Posted in Events dear boy. Events, History at 11:00 am on 3 September 2014
Barely a month after the hundredth anniversary of Great Britain’s entry into what became known as The Great War, today is the seventy-fifth anniversary of the similar joining (more a sidling in than any sort of assertive entrance) of what would grow into the turmoil that overshadowed not only the lives of its participants but also the childhoods of the generation born just after it, my generation; to wit the Second World War – an altogether more vicious, horrific and all-encompasing meat-grinder than its earlier counterpart, despite the perceptions of the two conflicts in this country.
I noted its seventieth anniversary five years ago. Five years gone in a flash.
The war was later described as six years of utter boredom punctuated by ten minutes of sheer terror. That would be a British perspective. I think the Great Patriotic War as fought in the Soviet Union was pretty much sheer terror all the way. The soldiers there would have considered World War 1 trenches a doddle by comparison.
My father was in the Territorial Army and so was called up immediately and travelled into France, without benefit of passport, and Belgium on the end of the Phoney War. Like the rest of the BEF he was soon back in France again (briefly, before being evacuated at Dunkirk) after at one point being a field away from an oncoming German tank. In later 1940 he spent days jumping off a ship into the North Sea in what was apparently a ruse to con the Germans into thinking we were going to invade Europe that year. (I doubt it worked.)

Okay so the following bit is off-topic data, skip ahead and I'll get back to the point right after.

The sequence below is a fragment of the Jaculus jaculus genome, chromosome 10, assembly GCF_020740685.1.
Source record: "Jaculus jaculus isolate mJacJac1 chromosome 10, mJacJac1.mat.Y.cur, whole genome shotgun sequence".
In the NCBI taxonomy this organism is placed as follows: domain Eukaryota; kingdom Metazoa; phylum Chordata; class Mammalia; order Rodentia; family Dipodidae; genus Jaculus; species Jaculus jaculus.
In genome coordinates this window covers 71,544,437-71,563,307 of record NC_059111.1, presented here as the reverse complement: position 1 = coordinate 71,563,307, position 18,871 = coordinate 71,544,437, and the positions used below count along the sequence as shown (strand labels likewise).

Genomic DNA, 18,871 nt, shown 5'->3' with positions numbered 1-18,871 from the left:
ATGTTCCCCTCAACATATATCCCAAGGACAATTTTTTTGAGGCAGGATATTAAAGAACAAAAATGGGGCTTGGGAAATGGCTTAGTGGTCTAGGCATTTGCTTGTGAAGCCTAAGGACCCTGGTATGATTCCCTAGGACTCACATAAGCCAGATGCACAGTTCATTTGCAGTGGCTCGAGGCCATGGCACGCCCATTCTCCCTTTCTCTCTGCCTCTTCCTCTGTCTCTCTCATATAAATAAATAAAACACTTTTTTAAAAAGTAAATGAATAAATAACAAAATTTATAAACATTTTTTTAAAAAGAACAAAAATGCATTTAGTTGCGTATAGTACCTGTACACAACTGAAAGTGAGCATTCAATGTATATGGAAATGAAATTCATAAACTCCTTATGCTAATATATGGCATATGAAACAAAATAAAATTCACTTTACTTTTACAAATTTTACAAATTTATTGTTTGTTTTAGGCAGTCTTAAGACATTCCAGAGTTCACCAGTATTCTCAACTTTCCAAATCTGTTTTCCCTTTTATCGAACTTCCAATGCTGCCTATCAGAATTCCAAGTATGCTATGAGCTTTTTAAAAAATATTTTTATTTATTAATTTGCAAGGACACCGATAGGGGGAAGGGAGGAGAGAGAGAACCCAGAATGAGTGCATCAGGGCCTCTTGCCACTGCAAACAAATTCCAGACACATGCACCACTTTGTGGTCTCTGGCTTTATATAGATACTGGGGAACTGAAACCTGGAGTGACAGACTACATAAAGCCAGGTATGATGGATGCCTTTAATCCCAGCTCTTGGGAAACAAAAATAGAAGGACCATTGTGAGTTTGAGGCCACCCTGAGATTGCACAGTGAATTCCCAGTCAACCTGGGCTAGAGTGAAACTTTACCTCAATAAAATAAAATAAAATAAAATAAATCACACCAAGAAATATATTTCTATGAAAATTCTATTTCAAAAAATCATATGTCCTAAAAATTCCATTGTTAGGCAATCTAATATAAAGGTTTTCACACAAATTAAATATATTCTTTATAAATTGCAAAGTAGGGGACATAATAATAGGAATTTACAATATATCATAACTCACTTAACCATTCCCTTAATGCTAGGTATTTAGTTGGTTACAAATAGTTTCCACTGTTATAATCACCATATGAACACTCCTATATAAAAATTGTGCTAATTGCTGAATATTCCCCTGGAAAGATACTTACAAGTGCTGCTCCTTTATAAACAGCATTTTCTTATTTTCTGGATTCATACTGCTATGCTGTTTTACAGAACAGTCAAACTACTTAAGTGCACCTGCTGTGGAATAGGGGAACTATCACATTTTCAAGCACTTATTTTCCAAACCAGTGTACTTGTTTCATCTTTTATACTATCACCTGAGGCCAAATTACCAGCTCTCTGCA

He re-entered Europe some time after D-Day (again without benefit of passport) spending the winter of 1944-5 in Holland but never actually saw action. I was perhaps lucky there. If he had he might have been killed in which case I could not have been born. A sobering thought.
He finally obtained a passport in the 1980s.
Posted in Events dear boy. Events, Science Fiction at 12:00 pm on 19 August 2014
These were announced at the SF Worldcon in London.
(I know I really ought to have gone but it was in Docklands rather than London proper and I don’t even like London much. Perhaps I’m tired of life.)
The winners for fiction were:-
Best novel: Ancillary Justice by Ann Leckie
Best novella: Equoid by Charles Stross
Best novelette: The Lady Astronaut of Mars by Mary Robinette Kowal
Best short story: The Water That Falls on You from Nowhere by John Chu
Of these I’ve read only the novel winner but congratulations to all.
Posted in Dumbarton FC, Events dear boy. Events, My Interzone Reviews at 8:46 pm on 18 August 2014
I’ve been busy on and off and haven’t had much time for blogging.
I’m not mentioning Saturday’s result, I’m too depressed. Just as well I didn’t make the trip. I feel I ought to turn up at Easter Road for the League Cup game though.
My latest Interzone review book has arrived. It’s Adam Roberts’s latest, Bête. (It’s not that long ago I read his Jack Glass.) The review will appear in issue 255.